The Best Produce For Your Buck.

The Best Produce For Your Buck.

PICKING THE BEST PRODUCE

When it comes to fresh vegetables not all that you can pick from is equal. A ripe prime vegetable has more nutritional value than it’s over or under ripened companion sitting next to it on the same supermarket shelf – so its about selecting the ones at there best.

Now don’t be fooled, the best isn’t always the prettiest one you can find. Visual imperfections can often hint at surprising depth of nutritional value.

Supermarkets often sell produce grown not just for taste but also to hold up from shipping and long haul distribution—often these vegetables can be visually attractive, but not flavourful and often lacking on the nutritional value front.

Its time to sharpen our senses on our hunt for the best fresh vegetables to make sure we are getting the best nutritional impact for our dollar.

Here is how to pick some of the most popular fresh produce choices

Broccoli
Find rigid stems with tight floret clusters that are deep green or tinged purple. Pass on any with yellowing heads—they’ll be more bitter.

Once its home: Refrigerate in a plastic bag for up to 1 week.

Benefits: Cancer-fighting sulforaphane, and anti-estrogen agents

Button Mushrooms
Find tightly closed, firm caps that aren’t slimy or riddled with dark, soft spots.

Once its home: Spread them on a flat surface, cover with a damp paper towel, and refrigerate for 3 to 5 days.

Benefit: A study suggests that the polysaccharides in white button mushrooms may boost immunity and combat tumors.

Asparagus
Look for vibrant green spears with tight, purple-tinged buds. Thin spears are sweet and tender.

Once its home: Trim the woody ends. Stand the spears in a bit of water in a tall container; cover the tops with a plastic bag. Cook within a few days.

Benefits: Folate, which may protect the heart

Capsicums
These should have lots of heft for their size, and brightly colored, wrinkle-free exteriors. The stems should be a lively green.

Once its home: Refrigerate in the crisper for up to 2 weeks.

Benefits: All bell peppers are loaded with antioxidants, especially vitamin C. Yellow peppers lead the pack.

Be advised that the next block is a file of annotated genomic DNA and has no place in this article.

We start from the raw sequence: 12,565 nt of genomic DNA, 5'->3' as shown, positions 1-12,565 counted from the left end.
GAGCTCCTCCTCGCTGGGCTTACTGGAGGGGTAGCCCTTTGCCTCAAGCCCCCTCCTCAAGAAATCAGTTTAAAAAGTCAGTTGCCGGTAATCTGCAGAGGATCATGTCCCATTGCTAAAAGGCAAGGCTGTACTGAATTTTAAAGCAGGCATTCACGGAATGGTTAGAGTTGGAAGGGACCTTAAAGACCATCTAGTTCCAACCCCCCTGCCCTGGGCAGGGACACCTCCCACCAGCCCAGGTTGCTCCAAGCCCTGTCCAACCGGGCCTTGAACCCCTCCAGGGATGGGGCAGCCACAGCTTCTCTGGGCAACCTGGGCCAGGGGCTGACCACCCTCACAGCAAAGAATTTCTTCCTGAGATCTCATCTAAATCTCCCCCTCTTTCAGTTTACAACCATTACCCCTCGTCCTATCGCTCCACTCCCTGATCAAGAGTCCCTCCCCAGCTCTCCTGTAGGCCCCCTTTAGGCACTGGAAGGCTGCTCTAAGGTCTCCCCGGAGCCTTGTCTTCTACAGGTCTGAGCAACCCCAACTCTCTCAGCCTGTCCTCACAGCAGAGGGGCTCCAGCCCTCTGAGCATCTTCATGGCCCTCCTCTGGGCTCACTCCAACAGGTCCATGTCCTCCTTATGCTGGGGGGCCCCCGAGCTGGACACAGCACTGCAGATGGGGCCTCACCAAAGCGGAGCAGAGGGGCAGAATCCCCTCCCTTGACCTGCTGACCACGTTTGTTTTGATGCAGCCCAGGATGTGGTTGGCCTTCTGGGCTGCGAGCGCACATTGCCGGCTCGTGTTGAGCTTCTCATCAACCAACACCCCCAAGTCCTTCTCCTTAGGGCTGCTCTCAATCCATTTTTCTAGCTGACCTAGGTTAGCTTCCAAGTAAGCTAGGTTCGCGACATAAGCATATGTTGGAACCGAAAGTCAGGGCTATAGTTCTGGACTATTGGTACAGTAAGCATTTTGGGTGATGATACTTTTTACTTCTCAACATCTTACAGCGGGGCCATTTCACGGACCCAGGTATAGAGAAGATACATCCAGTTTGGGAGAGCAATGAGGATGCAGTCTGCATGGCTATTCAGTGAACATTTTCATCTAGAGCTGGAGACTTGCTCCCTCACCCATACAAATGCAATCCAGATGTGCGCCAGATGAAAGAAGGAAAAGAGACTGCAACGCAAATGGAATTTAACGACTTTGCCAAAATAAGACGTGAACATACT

Blueberries
You want plump, uniform, indigo berries with taut skin

Once its home: Transfer them unwashed to an airtight container and refrigerate for 5 to 7 days.

Benefits: More disease-fighting antioxidants (especially in wild berries) than most common fruits

Eggplant
It should feel heavy and have tight, shiny skin. When pressed, you want springy, not spongy. The stem should be bright green.

Once its home: Keep in a cool location (not the fridge) for up to 3 days. Eggplants are sensitive to the cold and don’t keep well.

Benefit: Chlorogenic acid, which scavenges free radicals

Artichokes
You want deep-green, heavy artichokes, with tightly closed leaves that squeak when pinched together.

Once its home: In the fridge, in a plastic bag, up to 5 days.

Benefits: The highest antioxidant capacity of most common vegetables

Romaine Lettuce
Look for crisp leaves free of browning edges and rust spots.

Once its home: Refrigerate for 5 to 7 days in a plastic bag.

Benefits: Vitamin K, which is needed for blood clotting and bone health

Strawberries
Seek out unblemished berries with a bright-red color extending to the stem, and a strong fruity smell. They’re neither hard nor mushy.

Once its home: Place unwashed berries in a single layer on a paper towel in a covered container.

Benefits: The most vitamin C of all commonly eaten berries

Raspberries
Plump and dry berries are best; look for good shape and intense, uniform color.

Once its home: Unwashed, in a single layer on a paper towel. Cover with a damp paper towel and refrigerate 2 to 3 days.

Benefits: More fiber than any other commonly eaten berry

Green Beans
Good beans have vibrant, smooth surfaces. The best are thin, young, and velvety, and snap when gently bent.

Once its home: Refrigerate unwashed in an unsealed bag for up to 1 week.

Benefits: Fiber which is associated with a lower risk of all-cause mortality

Avocados
Find firm ones with no sunken, mushy spots, and a waxy rather than a shiny appearance. Shake it—a rattle means the pit has pulled away from the flesh. Not good.

Once its home: To ripen, place in a paper bag and store at room temp for 2 to 4 days. Add an apple to the bag to speed things up. Ripe ones can go in the fridge for up to a week.

Benefits: Cholesterol-lowering monounsaturated fat.

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